“Benson was the first to develop his designs out of purpose and character of the metal as material. Form was paramount to him. He abandoned ornament. In doing so he opened up new ground…………Benson was the leading spirit in electric appliances in England, on the Continent he was the fruitful instigator”
The Arts & Crafts movement got underway in London in the 1880’s just as W.A.S Benson was beginning to develop his distinctive metalwork and make his mark in the world of decorative arts. Since he was a member of the Morris and Burne-Jones circle, it was almost inevitable that he would play a part in the development of the movement during this decade.
His education stood him in good stead, many of his friends were members of the A.W.G, the principle representative body of the Arts and Crafts movement in London and the camaraderie of the Guild was very important to him.
During the 1880’s Benson’s business was taking off, he had large workshops, a show-room and a studio all with good skilled employees. Production at Benson’s Hammersmith workshop increased steadily and the number of patterns used in production could be counted not by the dozen but by the hundred. Benson opened a new show-room in 1887 at 82 New Bond Street, London.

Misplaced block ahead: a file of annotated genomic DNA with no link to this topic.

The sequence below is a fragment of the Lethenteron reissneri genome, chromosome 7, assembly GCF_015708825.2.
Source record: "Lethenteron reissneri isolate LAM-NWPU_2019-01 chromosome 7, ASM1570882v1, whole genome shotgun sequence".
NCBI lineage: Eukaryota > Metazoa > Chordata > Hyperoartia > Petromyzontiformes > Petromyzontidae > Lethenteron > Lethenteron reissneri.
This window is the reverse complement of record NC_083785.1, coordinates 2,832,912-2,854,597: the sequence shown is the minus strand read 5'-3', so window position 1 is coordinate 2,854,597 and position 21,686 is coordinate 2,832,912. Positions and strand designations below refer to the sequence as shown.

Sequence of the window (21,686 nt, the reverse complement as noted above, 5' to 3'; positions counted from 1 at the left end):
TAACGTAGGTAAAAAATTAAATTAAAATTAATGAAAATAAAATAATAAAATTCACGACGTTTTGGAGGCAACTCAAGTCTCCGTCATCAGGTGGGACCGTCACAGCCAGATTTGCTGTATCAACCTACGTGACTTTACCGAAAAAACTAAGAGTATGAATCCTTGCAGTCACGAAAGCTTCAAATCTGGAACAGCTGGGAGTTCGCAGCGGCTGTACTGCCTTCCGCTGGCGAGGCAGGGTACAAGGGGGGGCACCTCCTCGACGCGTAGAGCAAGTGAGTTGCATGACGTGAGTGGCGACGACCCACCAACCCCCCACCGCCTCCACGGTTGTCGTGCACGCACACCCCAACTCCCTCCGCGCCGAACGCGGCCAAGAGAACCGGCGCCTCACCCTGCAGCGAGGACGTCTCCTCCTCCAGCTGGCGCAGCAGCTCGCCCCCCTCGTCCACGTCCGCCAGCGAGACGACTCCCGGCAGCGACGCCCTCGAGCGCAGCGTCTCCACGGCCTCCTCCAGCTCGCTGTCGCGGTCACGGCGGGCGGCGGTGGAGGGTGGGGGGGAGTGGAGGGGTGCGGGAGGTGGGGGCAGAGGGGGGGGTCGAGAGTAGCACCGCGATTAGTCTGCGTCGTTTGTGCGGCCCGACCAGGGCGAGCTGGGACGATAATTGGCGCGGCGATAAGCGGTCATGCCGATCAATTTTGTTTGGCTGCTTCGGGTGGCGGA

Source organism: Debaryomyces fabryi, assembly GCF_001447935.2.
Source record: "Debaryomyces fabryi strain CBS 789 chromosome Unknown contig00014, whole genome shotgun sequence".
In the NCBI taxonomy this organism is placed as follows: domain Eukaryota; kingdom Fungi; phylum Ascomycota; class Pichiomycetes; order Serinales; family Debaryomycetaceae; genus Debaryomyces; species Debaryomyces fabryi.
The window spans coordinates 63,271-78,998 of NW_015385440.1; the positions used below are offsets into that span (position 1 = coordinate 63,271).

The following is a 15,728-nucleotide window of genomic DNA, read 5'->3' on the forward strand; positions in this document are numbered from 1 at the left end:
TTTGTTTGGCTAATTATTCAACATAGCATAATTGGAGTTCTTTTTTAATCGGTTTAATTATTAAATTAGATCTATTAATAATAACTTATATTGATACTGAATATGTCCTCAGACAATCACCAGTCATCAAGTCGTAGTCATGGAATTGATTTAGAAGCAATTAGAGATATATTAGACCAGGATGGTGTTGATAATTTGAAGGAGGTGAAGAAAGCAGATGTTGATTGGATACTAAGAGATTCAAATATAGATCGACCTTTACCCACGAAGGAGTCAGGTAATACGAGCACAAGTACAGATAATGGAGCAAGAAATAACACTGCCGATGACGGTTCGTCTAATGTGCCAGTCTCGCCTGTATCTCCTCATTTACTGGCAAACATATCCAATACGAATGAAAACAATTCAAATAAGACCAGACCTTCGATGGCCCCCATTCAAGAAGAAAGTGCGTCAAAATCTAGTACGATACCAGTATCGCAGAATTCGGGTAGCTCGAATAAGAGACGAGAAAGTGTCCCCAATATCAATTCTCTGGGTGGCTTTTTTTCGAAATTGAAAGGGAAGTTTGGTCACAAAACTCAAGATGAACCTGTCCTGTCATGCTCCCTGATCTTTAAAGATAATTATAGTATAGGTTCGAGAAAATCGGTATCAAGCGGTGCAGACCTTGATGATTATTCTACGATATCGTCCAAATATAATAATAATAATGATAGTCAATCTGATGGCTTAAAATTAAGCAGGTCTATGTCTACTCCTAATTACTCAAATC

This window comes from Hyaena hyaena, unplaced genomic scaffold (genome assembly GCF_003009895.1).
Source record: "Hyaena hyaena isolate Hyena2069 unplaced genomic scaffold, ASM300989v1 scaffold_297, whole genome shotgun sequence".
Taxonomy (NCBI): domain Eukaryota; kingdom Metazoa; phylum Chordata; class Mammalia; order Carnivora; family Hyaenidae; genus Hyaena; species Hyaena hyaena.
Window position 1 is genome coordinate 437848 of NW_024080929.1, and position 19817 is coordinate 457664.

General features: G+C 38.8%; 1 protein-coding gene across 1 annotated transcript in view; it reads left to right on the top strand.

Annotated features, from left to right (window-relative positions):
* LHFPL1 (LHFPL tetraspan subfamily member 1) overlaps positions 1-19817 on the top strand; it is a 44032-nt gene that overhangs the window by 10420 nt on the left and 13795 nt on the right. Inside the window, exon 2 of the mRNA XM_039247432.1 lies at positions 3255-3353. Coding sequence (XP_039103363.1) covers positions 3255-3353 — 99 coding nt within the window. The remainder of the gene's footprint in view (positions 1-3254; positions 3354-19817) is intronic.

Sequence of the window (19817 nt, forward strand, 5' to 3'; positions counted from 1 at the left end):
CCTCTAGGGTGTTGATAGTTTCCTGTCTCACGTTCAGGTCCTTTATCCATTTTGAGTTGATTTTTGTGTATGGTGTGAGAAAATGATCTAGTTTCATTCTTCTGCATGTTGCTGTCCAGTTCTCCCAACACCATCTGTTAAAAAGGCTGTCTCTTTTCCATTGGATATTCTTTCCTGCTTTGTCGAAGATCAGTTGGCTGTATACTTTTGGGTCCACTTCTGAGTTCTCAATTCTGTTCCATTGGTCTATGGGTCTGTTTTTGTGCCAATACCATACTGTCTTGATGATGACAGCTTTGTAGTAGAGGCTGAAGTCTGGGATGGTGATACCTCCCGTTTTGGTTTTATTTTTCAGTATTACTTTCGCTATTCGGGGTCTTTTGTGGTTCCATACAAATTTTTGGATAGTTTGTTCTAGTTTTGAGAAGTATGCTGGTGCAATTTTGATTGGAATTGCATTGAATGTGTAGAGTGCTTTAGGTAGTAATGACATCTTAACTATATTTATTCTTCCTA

New Bond Street was an elegant and fashionable area of dressmakers, milliners, jewellers and perfumers. Benson’s shop was located in the less fashionable Northern end, not far from Morris & Co at 449 Oxford Street. As the business grew, the premises soon became too small and the adjoining premises were added, the shop front was rebuilt to Benson’s own design
In November 1890 the Benson’s moved their London address to 39 Montagu Square, a larger house, nearer the bond Street shop, representing a definite rise in social status. In Victorian Society terms they were not “carriage folk” but they were better of than most Arts and Crafts people. They decorated their home to their own style, with Morris wallpapers and textiles and Benson’s furniture and light fittings.
Benson’s life and work progressed steadily into the nineties with no major events or turning points. Benson had trusted and skilled overseers at the works and their was no need for him to visit every day. By now his own designs for light fittings and hollow-ware could be assembled from standardised parts and did not need his constant intervention. His metal ware was being talked about and had become so popular that poor imitations were appearing in shops.
In the early 1900’s architectural jobs were taking up more of Benson’s time. He converted his old lathe-room into an architectural office and in 1906 William fulfilled a dream by designing a country house called “Windleshaw” in Sussex with eleven bedrooms, which took two years to construct.
In January 1923 with the cash from the sale of “Windleshaw” the Benson’s purchased a house at 18 Hereford Square in South Kensington. Benson spent his short retirement mainly at Castle corner, his house in Manorbier, bathing in the fairy coves, playing tennis and looking for fossils in the limestone cliffs. Benson died here in 1924 after a short illness.